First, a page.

If your well-known spokesman ends up being convicted of a crime, the solution is easy: Fire him, and condemn his actions. But what's a brand to do when its best-known customer is tangled up in a child-porn investigation in which he hasn't been charged and could be anything from a suspect to an unwitting bystander?
Actually, crisis PR experts say, a brand should do exactly what Subway has done in the wake of an FBI search yesterday of Jared Fogle's home and computers.
The search of Fogle's home outside Indianapolis began at 6 a.m. yesterday morning. By noon, Subway—for whom Fogle has appeared in more than 300 television commercials since losing more than 200 pounds on an all-Subway diet as a college freshman in 1998—issued a statement expressing shock. "We are very concerned and will be monitoring the situation closely," the brand said through a spokesman.
By 5:30 p.m., the sandwich chain issued a new statement: "Subway and Jared Fogle have mutually agreed to suspend their relationship due to the current investigation. Jared continues to cooperate with authorities and he expects no actions to be forthcoming. Both Jared and Subway agree that this was the appropriate step to take."
"They are doing the right thing," crisis PR expect Eric Dezenhall told Adweek today. Dezenhall is the the CEO of Washington, D.C.-based Dezenhall Resources and the author of Glass Jaw: A Manifesto for Fragile Reputations in an Age of Instant Scandal. "Remember, there are legal issues here. Firing somebody and implying you have embraced their guilt has contractual and defamation implications."
However, Dezenhall said, Subway had no choice but to act.
"You don't have to be guilty to lose everything; you just have to be in the same hemisphere as guilt," he said. "Companies are simply not set up to weather these types of scandals, so they immediately sever ties with a radioactive personality, and they have to. Subway has branched out since the original Jared campaigns, which will serve them well going forward."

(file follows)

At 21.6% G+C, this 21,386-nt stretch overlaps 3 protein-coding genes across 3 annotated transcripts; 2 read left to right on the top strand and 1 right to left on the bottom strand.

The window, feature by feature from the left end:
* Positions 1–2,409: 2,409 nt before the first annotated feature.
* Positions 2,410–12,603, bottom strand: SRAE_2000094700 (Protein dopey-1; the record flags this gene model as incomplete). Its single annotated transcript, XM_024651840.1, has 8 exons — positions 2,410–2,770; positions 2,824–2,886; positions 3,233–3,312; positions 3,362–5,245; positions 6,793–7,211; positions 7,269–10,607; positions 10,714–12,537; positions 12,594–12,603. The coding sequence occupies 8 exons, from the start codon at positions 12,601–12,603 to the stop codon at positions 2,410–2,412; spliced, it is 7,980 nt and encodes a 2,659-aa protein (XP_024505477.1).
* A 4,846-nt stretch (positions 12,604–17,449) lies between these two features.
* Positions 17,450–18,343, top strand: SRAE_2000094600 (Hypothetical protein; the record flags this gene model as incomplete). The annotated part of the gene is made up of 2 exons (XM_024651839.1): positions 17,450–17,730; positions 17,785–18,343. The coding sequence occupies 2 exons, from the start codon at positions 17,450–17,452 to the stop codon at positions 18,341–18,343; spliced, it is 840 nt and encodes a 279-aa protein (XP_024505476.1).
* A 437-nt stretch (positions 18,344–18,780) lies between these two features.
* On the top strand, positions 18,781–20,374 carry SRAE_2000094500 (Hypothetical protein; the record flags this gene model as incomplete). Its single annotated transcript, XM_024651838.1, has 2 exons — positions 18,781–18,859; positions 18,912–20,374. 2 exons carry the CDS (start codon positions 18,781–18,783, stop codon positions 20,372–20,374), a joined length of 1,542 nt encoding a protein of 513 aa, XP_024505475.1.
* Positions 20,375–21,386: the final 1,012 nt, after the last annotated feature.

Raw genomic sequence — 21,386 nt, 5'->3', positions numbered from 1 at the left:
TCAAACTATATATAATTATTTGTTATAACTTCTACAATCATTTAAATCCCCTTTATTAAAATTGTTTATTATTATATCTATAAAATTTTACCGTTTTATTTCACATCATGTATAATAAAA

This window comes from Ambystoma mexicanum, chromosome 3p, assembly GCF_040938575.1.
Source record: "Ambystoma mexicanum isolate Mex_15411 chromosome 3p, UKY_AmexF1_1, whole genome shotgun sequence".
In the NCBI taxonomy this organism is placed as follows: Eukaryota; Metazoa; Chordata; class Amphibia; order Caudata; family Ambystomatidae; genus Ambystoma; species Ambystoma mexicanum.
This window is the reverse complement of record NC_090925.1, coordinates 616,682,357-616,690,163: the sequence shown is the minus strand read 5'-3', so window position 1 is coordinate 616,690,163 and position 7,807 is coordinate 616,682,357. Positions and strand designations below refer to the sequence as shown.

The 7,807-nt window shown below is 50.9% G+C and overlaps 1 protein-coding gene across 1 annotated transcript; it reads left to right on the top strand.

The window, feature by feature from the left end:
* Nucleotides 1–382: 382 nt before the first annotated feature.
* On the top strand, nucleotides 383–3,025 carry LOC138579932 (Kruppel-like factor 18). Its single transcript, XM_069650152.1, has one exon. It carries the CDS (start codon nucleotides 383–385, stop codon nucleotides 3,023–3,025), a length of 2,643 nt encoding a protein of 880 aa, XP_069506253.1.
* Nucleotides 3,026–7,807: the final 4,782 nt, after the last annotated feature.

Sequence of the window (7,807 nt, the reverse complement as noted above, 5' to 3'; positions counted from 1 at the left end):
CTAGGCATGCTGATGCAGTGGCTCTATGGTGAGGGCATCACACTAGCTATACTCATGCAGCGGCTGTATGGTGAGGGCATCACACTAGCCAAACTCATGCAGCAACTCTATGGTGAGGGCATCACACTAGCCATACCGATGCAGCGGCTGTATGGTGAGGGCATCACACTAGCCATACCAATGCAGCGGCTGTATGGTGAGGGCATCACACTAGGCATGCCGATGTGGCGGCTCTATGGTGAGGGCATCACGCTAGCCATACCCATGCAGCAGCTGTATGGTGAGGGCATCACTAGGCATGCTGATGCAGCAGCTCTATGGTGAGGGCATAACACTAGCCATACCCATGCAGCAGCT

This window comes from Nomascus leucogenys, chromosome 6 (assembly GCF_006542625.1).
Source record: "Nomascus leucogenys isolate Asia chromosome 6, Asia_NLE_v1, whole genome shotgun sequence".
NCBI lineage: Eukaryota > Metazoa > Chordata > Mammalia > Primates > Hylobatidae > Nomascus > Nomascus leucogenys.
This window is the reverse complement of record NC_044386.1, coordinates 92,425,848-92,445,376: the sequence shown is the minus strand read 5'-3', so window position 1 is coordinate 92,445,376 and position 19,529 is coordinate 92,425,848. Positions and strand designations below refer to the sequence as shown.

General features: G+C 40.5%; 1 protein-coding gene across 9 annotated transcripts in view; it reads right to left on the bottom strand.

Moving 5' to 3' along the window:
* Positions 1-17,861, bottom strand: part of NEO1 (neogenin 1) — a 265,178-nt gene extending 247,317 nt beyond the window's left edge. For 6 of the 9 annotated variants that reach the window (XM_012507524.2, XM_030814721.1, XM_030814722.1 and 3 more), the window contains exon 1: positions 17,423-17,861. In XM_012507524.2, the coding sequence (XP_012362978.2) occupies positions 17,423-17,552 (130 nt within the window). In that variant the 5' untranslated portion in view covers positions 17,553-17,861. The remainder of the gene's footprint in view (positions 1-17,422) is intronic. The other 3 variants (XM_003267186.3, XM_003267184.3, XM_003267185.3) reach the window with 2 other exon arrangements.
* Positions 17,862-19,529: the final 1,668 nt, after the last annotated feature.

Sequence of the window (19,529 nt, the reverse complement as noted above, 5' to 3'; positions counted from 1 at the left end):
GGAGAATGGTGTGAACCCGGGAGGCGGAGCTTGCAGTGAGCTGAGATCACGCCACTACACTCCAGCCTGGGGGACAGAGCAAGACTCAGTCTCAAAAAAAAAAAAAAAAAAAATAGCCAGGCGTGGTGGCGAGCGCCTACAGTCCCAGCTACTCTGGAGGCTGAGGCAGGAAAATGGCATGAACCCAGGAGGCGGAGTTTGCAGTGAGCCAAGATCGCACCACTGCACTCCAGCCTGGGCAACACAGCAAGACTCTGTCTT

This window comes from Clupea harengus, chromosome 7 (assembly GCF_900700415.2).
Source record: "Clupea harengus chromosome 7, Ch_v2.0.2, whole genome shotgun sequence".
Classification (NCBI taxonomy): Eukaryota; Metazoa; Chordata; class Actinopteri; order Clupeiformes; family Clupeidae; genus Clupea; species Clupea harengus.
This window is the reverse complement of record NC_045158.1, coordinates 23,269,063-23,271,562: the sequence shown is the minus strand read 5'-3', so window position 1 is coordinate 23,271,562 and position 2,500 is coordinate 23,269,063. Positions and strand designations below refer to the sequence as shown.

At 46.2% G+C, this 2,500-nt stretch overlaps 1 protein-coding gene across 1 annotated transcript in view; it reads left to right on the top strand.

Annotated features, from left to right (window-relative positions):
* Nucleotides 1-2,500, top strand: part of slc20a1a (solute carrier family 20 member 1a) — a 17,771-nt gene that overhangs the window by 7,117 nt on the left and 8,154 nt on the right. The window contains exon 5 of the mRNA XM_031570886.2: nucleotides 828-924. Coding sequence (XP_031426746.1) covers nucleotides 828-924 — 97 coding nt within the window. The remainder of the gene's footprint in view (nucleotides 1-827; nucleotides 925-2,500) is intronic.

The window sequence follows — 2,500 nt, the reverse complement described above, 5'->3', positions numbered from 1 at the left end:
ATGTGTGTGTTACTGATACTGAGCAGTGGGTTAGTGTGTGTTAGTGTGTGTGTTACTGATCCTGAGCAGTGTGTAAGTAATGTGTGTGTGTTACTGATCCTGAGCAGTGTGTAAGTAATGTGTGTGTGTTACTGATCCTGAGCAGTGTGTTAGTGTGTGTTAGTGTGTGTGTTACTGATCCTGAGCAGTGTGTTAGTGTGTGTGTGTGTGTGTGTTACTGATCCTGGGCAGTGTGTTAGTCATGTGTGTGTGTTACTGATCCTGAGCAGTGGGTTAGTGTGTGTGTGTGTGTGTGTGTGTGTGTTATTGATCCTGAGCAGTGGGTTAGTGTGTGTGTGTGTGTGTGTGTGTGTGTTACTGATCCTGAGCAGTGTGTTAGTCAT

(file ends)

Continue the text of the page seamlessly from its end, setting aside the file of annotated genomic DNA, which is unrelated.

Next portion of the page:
Speaking to Adweek yesterday, before Subway's announcement that it was suspending its relationship with its spokesman of 15 years, Ernest DelBuono, svp at the PR firm Levick and chairman of its crisis practice, suggested what the chain's next step should be.
"Subway can't be silent in the near term, whether Jared is guilty or not," DelBuono said. "They need to put out a statement as soon as possible to make sure the public knows they are aware of the situation and keeping apprised of any further developments. They also have to deal with the fact that Jared has been a big part of Subway's growth and transformation into one of the biggest fast-casual restaurant chains in the United States."
But he also counseled against a rush to judgment. "Until all of the facts come out, they shouldn't show too much support and presume innocence or cut all ties and throw him under the bus by presuming his guilt," he said. "The reality right now is that we know very little about the details of the case at this point, so Subway has to walk a pretty tight rope. [They need to] acknowledge the situation without confirming or implying any management decisions that will paint the company into a corner later on."
Risa Heller, a New York crisis and political PR specialist who runs Risa Heller Communications, said that the sandwich chain was making the only moves it can.
"Subway has no choice here," she said. "Jared is a big part of their brand, and it would be nearly impossible for any company to stomach the fallout during this investigation." But she also noted that Subway "went out of their way to say that they 'mutually separated.'"
"They seem to be leaving the door open to reconnect with him if it comes out that he had no role," she said."
Dezenhall stressed the importance of leaving that door open.
"We had a situation like this a few years ago where our client simply said, 'We support so-and-so's decision to take time off,'" he said. "That way, they didn't embrace the celebrity, nor did they disparage him. Of course, there will always be critics who say a company needs to do more, but they haven't lived in the crisis world I've lived in for 30-some years."